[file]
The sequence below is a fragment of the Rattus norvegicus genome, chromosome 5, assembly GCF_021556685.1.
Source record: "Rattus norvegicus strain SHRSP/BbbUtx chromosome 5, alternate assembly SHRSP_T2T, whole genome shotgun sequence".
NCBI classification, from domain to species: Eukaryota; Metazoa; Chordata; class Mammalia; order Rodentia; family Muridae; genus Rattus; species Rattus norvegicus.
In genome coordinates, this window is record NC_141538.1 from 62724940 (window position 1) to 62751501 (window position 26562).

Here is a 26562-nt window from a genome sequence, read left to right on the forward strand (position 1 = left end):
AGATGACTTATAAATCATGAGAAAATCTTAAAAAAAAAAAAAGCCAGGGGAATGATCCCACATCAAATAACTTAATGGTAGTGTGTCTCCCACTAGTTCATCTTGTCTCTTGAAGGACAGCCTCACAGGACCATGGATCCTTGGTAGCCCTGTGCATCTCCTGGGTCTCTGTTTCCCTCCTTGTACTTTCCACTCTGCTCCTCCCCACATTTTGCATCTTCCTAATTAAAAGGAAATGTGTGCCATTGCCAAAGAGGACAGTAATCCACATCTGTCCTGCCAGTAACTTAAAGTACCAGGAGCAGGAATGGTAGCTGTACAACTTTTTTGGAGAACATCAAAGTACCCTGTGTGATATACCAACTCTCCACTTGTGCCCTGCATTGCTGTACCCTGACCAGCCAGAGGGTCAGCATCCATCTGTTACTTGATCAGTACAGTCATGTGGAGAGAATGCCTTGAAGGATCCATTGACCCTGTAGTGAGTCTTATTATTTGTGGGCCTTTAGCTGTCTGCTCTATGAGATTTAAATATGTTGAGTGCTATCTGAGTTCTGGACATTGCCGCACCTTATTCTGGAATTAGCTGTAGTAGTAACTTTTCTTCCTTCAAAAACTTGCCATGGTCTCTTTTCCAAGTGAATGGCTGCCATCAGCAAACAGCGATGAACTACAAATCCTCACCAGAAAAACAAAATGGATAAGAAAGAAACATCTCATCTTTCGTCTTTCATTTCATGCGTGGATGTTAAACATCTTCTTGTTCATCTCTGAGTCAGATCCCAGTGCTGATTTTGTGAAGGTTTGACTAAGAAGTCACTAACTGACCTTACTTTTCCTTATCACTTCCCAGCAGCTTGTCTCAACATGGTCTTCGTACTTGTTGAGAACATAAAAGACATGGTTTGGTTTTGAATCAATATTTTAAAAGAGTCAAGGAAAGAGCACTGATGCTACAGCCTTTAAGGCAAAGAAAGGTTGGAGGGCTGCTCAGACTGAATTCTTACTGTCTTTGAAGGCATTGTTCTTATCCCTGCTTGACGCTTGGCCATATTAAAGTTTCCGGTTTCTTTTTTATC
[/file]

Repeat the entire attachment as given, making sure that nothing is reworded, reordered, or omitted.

The sequence below is a fragment of the Rattus norvegicus genome, chromosome 5, assembly GCF_021556685.1.
Source record: "Rattus norvegicus strain SHRSP/BbbUtx chromosome 5, alternate assembly SHRSP_T2T, whole genome shotgun sequence".
NCBI classification, from domain to species: Eukaryota; Metazoa; Chordata; class Mammalia; order Rodentia; family Muridae; genus Rattus; species Rattus norvegicus.
In genome coordinates, this window is record NC_141538.1 from 62724940 (window position 1) to 62751501 (window position 26562).

Here is a 26562-nt window from a genome sequence, read left to right on the forward strand (position 1 = left end):
AGATGACTTATAAATCATGAGAAAATCTTAAAAAAAAAAAAAGCCAGGGGAATGATCCCACATCAAATAACTTAATGGTAGTGTGTCTCCCACTAGTTCATCTTGTCTCTTGAAGGACAGCCTCACAGGACCATGGATCCTTGGTAGCCCTGTGCATCTCCTGGGTCTCTGTTTCCCTCCTTGTACTTTCCACTCTGCTCCTCCCCACATTTTGCATCTTCCTAATTAAAAGGAAATGTGTGCCATTGCCAAAGAGGACAGTAATCCACATCTGTCCTGCCAGTAACTTAAAGTACCAGGAGCAGGAATGGTAGCTGTACAACTTTTTTGGAGAACATCAAAGTACCCTGTGTGATATACCAACTCTCCACTTGTGCCCTGCATTGCTGTACCCTGACCAGCCAGAGGGTCAGCATCCATCTGTTACTTGATCAGTACAGTCATGTGGAGAGAATGCCTTGAAGGATCCATTGACCCTGTAGTGAGTCTTATTATTTGTGGGCCTTTAGCTGTCTGCTCTATGAGATTTAAATATGTTGAGTGCTATCTGAGTTCTGGACATTGCCGCACCTTATTCTGGAATTAGCTGTAGTAGTAACTTTTCTTCCTTCAAAAACTTGCCATGGTCTCTTTTCCAAGTGAATGGCTGCCATCAGCAAACAGCGATGAACTACAAATCCTCACCAGAAAAACAAAATGGATAAGAAAGAAACATCTCATCTTTCGTCTTTCATTTCATGCGTGGATGTTAAACATCTTCTTGTTCATCTCTGAGTCAGATCCCAGTGCTGATTTTGTGAAGGTTTGACTAAGAAGTCACTAACTGACCTTACTTTTCCTTATCACTTCCCAGCAGCTTGTCTCAACATGGTCTTCGTACTTGTTGAGAACATAAAAGACATGGTTTGGTTTTGAATCAATATTTTAAAAGAGTCAAGGAAAGAGCACTGATGCTACAGCCTTTAAGGCAAAGAAAGGTTGGAGGGCTGCTCAGACTGAATTCTTACTGTCTTTGAAGGCATTGTTCTTATCCCTGCTTGACGCTTGGCCATATTAAAGTTTCCGGTTTCTTTTTTATC